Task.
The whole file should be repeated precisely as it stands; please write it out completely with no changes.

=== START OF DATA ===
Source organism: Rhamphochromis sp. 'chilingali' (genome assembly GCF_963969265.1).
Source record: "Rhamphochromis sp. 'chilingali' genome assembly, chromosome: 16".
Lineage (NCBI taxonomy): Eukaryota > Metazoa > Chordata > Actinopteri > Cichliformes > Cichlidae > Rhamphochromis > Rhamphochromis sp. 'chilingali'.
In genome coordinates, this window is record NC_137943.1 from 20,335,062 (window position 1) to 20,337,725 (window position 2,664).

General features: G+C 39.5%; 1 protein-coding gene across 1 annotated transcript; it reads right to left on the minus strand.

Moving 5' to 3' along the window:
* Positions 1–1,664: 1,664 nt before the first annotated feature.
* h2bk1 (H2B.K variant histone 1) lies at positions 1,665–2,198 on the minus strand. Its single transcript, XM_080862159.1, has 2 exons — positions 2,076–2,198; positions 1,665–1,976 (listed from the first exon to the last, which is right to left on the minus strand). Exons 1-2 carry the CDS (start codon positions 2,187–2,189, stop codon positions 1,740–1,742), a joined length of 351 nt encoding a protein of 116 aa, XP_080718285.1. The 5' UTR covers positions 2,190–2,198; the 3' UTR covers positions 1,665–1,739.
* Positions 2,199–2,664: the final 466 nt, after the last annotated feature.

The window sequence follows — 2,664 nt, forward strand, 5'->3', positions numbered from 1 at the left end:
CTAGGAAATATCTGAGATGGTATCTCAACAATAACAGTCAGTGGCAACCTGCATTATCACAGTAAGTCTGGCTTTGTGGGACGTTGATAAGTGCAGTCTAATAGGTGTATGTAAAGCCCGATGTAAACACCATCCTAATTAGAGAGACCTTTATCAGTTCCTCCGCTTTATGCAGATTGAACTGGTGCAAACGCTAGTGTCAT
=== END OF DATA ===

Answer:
Source organism: Rhamphochromis sp. 'chilingali' (genome assembly GCF_963969265.1).
Source record: "Rhamphochromis sp. 'chilingali' genome assembly, chromosome: 16".
Lineage (NCBI taxonomy): Eukaryota > Metazoa > Chordata > Actinopteri > Cichliformes > Cichlidae > Rhamphochromis > Rhamphochromis sp. 'chilingali'.
In genome coordinates, this window is record NC_137943.1 from 20,335,062 (window position 1) to 20,337,725 (window position 2,664).

General features: G+C 39.5%; 1 protein-coding gene across 1 annotated transcript; it reads right to left on the minus strand.

Moving 5' to 3' along the window:
* Positions 1–1,664: 1,664 nt before the first annotated feature.
* h2bk1 (H2B.K variant histone 1) lies at positions 1,665–2,198 on the minus strand. Its single transcript, XM_080862159.1, has 2 exons — positions 2,076–2,198; positions 1,665–1,976 (listed from the first exon to the last, which is right to left on the minus strand). Exons 1-2 carry the CDS (start codon positions 2,187–2,189, stop codon positions 1,740–1,742), a joined length of 351 nt encoding a protein of 116 aa, XP_080718285.1. The 5' UTR covers positions 2,190–2,198; the 3' UTR covers positions 1,665–1,739.
* Positions 2,199–2,664: the final 466 nt, after the last annotated feature.

The window sequence follows — 2,664 nt, forward strand, 5'->3', positions numbered from 1 at the left end:
CTAGGAAATATCTGAGATGGTATCTCAACAATAACAGTCAGTGGCAACCTGCATTATCACAGTAAGTCTGGCTTTGTGGGACGTTGATAAGTGCAGTCTAATAGGTGTATGTAAAGCCCGATGTAAACACCATCCTAATTAGAGAGACCTTTATCAGTTCCTCCGCTTTATGCAGATTGAACTGGTGCAAACGCTAGTGTCAT